·         Perform basic level operation of the MR scanner for both structural and functional imaging; maintain the laboratory 3D printer; coordinate with machine shops and/or assist staff coordinate with outside companies for special 3D printing; prepare printing and post-print processing of 3D models; coordinate lab/machine shop interactions, scheduling meetings when needed.
·         Work with lab heads on editing and submission of animal study proposals; assist incoming laboratory members with initial administrative requirements; advise incoming laboratory members in procedures as appropriate; assist staff with ordering and assembly of equipment; assist staff to organize and document all vendors and purchases to facilitate future orders; coordinate inventory throughout the lab, replenish supplies in a timely manner; book meeting room for laboratory meetings; coordinate presenter schedule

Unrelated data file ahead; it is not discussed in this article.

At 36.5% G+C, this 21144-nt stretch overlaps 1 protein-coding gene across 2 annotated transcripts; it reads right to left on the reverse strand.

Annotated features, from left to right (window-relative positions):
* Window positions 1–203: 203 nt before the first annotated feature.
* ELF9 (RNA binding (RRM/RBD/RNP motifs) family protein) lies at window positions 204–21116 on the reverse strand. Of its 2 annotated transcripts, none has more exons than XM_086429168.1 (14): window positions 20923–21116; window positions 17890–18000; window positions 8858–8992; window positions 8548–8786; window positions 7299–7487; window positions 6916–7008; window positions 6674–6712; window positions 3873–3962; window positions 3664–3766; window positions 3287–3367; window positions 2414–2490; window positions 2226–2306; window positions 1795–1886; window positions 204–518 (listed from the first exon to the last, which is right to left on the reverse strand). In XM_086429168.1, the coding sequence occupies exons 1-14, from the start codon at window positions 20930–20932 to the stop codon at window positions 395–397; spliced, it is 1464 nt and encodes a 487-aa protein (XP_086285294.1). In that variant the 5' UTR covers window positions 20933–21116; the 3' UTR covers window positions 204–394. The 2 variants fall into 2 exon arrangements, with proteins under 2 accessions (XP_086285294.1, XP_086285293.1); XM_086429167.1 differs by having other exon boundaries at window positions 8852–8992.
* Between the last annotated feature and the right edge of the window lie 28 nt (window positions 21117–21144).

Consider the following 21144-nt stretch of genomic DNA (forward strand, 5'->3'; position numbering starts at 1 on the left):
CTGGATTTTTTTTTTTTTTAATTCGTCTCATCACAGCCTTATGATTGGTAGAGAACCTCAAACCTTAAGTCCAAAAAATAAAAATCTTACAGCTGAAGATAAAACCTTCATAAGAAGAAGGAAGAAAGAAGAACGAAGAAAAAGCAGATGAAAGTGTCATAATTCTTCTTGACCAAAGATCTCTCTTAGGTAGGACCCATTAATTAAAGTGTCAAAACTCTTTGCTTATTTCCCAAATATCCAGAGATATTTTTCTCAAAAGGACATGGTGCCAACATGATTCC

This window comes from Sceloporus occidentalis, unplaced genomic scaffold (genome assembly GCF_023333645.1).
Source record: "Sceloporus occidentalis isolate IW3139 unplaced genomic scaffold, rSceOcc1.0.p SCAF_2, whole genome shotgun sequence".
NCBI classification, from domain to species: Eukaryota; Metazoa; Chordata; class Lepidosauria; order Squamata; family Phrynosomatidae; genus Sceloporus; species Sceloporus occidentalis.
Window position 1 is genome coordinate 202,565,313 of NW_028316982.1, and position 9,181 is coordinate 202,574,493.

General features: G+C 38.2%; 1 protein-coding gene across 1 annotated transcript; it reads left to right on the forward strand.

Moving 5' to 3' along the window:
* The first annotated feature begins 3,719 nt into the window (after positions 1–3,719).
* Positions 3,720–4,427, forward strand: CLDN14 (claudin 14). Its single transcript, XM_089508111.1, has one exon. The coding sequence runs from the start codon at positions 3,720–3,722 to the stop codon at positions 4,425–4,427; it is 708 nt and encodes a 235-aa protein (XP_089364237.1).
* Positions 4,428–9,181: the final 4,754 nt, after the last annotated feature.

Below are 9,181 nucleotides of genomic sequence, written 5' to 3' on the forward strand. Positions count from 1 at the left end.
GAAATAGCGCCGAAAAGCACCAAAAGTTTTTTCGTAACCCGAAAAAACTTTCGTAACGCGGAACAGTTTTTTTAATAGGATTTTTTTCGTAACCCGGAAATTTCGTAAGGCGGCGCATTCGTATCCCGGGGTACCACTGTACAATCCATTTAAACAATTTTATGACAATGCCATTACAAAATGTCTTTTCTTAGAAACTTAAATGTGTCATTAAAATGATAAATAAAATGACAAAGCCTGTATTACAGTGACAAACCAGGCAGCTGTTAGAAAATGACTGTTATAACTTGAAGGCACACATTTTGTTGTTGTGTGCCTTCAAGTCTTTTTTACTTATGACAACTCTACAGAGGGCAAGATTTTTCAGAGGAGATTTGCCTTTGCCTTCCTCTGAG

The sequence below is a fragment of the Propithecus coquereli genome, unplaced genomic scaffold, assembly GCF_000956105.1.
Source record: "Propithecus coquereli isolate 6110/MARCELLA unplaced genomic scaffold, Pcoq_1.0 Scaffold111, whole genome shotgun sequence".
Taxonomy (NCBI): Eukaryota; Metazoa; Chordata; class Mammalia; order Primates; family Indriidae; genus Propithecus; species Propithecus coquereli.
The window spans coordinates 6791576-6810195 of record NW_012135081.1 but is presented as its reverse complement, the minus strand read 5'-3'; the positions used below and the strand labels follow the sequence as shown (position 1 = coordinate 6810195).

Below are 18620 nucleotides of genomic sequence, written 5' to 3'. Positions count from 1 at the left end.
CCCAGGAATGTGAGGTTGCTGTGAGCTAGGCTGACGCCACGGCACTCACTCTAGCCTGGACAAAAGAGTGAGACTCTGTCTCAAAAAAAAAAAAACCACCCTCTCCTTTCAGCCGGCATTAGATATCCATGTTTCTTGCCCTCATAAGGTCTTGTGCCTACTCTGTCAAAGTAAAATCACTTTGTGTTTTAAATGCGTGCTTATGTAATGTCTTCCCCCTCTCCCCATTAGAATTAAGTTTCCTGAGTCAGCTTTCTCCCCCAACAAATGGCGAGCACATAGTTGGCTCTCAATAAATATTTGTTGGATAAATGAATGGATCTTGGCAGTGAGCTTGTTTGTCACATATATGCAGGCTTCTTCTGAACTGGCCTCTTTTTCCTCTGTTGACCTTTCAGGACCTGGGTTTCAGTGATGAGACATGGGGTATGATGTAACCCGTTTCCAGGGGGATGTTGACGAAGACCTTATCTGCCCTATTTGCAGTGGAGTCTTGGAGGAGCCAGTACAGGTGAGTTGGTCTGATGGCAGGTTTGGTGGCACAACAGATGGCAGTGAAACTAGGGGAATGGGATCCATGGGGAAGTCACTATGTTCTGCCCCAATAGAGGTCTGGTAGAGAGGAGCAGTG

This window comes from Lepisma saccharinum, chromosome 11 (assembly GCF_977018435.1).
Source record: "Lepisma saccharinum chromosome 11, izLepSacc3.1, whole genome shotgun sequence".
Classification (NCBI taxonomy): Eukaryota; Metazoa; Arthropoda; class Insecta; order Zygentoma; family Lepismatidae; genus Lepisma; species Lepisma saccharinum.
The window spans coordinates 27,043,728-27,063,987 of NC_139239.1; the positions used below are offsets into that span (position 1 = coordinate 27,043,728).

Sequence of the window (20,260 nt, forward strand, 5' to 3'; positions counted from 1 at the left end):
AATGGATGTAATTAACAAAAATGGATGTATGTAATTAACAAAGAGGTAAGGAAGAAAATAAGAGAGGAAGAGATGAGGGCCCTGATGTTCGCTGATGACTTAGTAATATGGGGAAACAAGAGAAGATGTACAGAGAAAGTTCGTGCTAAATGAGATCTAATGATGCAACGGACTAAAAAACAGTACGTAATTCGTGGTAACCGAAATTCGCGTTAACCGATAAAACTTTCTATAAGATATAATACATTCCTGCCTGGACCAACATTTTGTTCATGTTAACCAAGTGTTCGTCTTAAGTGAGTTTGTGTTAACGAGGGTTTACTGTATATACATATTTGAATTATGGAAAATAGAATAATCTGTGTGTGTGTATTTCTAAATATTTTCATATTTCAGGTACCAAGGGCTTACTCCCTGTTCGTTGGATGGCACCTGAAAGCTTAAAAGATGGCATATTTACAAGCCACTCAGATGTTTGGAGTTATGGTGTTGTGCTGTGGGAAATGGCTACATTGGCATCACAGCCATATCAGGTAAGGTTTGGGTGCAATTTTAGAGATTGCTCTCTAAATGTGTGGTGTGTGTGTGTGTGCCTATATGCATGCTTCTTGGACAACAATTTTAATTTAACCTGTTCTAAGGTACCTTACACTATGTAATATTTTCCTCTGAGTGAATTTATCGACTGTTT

REQUIREMENTS. The contractor must have:
·         Master’s degree in Biological Sciences or a related discipline; three (3) years of specialized experience plus a Bachelor’s degree is equivalent to a Master’s degree.
·         Nine (9) years of experience in Molecular Biology, Immunocytochemistry, or a related field. Demonstrates experience in performing surgical procedures with small animals.
·         Experience with Microsoft Office Suite (MS Word, Excel, Outlook).
·         Expertise in programming in Matlab, Java, or C preferred.
·         Sufficient in stature and strength to be able to control a 15kg animal.
·         No general apprehension working with monkeys.
·         Experience with aseptic surgery.
·         Strong communications skills, both oral and written.
·         Excellent analytical, organizational and time management skills.

PLEASE APPLY ONLINE.
Note that the phone number for our NIH branch is not listed.  Due to the high volume of inquiries, we regret that we cannot accept phone calls.  All qualified candidates will be contacted.